By Ellis Arnold
President Donald Trump met the fate that appeared inevitable for months: Democrats in the U.S. House of Representatives impeached him after a contentious public debate over his actions toward the government of Ukraine and the extent to which he pressured it for political gain.
The House’s votes on two articles of impeachment — essentially two charges that now move to a trial in the Senate, where Trump is unlikely to be removed from office — on Dec. 18 mark only the third time in U.S. history that a president has been impeached.
U.S. Rep. Jason Crow, D-Aurora, waited longer than some of his colleagues to announce support for impeachment, holding off until the weekend beforehand because he wanted to review all the available information before making a decision, according to his office. His 6th Congressional District includes Centennial, Littleton, Highlands Ranch, Aurora and parts of Adams County, among other suburban areas.
In his district, people told Crow they want to be sure the impeachment process is transparent and non-political, Crow said. He promised constituents to carefully weigh the evidence, which he said was “overwhelming” and unrefuted by the president and his allies in Congress.
“I was sent to Washington to obviously deliver on legislative priorities and to make people’s lives better, but people also want to make sure we are restoring the checks and balances,” Crow said by phone Dec. 19. “They wanted accountability and transparency, and this is part of that effort.”
In his remarks on the House floor, Crow highlighted his service as a veteran in his reasons for voting to impeach.
“Our founders created a system to ensure we would have no kings or dictators. A system that vested power in the people to ensure that no man or woman is above the law,” Crow said in the remarks. “Generation after generation, this system has survived because people have fought for it. Today, it is our turn.”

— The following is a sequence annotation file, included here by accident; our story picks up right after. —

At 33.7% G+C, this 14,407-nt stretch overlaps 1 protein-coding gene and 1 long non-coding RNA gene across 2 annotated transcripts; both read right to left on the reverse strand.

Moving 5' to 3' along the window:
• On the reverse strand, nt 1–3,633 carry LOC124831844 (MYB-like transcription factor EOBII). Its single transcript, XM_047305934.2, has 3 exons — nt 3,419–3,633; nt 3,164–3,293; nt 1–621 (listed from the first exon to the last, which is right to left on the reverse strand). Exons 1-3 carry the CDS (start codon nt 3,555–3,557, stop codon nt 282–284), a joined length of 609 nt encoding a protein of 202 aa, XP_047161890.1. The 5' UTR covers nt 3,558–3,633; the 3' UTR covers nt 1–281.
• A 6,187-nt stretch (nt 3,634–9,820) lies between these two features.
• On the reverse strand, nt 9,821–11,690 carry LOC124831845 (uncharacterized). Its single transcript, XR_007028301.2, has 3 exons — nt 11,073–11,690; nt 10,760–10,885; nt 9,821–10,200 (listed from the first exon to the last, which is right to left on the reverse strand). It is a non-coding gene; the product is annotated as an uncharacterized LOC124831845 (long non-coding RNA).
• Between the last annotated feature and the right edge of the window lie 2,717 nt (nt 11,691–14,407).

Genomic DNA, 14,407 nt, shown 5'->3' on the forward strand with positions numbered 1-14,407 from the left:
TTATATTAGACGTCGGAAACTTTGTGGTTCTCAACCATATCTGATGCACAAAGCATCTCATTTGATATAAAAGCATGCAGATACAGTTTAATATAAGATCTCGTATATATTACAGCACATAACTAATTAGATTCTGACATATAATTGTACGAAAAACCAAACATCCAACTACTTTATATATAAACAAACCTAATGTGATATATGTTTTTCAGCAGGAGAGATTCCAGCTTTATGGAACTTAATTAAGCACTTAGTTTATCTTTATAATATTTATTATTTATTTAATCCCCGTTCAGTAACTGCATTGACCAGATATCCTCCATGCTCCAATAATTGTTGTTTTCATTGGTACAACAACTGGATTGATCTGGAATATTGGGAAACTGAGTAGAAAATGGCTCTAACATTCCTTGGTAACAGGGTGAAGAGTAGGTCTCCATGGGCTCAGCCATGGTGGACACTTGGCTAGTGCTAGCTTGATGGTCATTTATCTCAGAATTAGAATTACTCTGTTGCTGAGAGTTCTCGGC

Trump has, at various times, called the impeachment process a “witch hunt,” a “hoax” and a “sham.”
The House voted 230-197-1 on the first article, abuse of power. The overall count was 229-198-1 on the second article, obstruction of Congress.
Conservative Michigan Rep. Justin Amash, who left the GOP to become an independent, voted to impeach Trump on both charges.
Democratic Rep. Tulsi Gabbard of Hawaii, a presidential candidate, voted present on both.
Crow, who in 2018 took a famously difficult swing district from Republican control, largely stayed quiet on social media about impeachment in the weeks leading up to the vote.
“It was a sad and somber day for the country yesterday,” Crow said, echoing some colleagues’ comments on the impeachment vote. “It was not something I was looking forward to and not why I came to Congress.”
But the president “left us no choice,” Crow said.
U.S. Rep. Ken Buck, a Republican representing the far south Denver suburbs and much of rural east Colorado, was one among the full GOP to vote against impeachment. He argued on the House floor Dec. 18 that Democrats “lower the bar for impeachment,” that there was no crime and that Trump was denied due process.
“Today, Democrats give this country a new standard for impeachment,” Buck said in his remarks. “One that no president will be able to escape. This is a mistake that will do long-term damage to the nation.”
The trial is expected to begin in January in the Senate, where a vote of two-thirds is necessary for conviction — removal from office. Democrats had the majority in the House to impeach Trump, but it’s almost certain they have little chance of success in the Republican-controlled Senate.
U.S. Sen. Michael Bennet of Colorado said in a statement that it’s “critical that each of us fully assesses the evidence and any witnesses presented” in the Senate.
“The rule of law is a fundamental tenet of American democracy. Its enforcement requires elected leaders to set aside partisanship for principle,” Bennet said in the statement. “We must reaffirm our commitment to the rule of law by upholding our constitutional checks and balances.”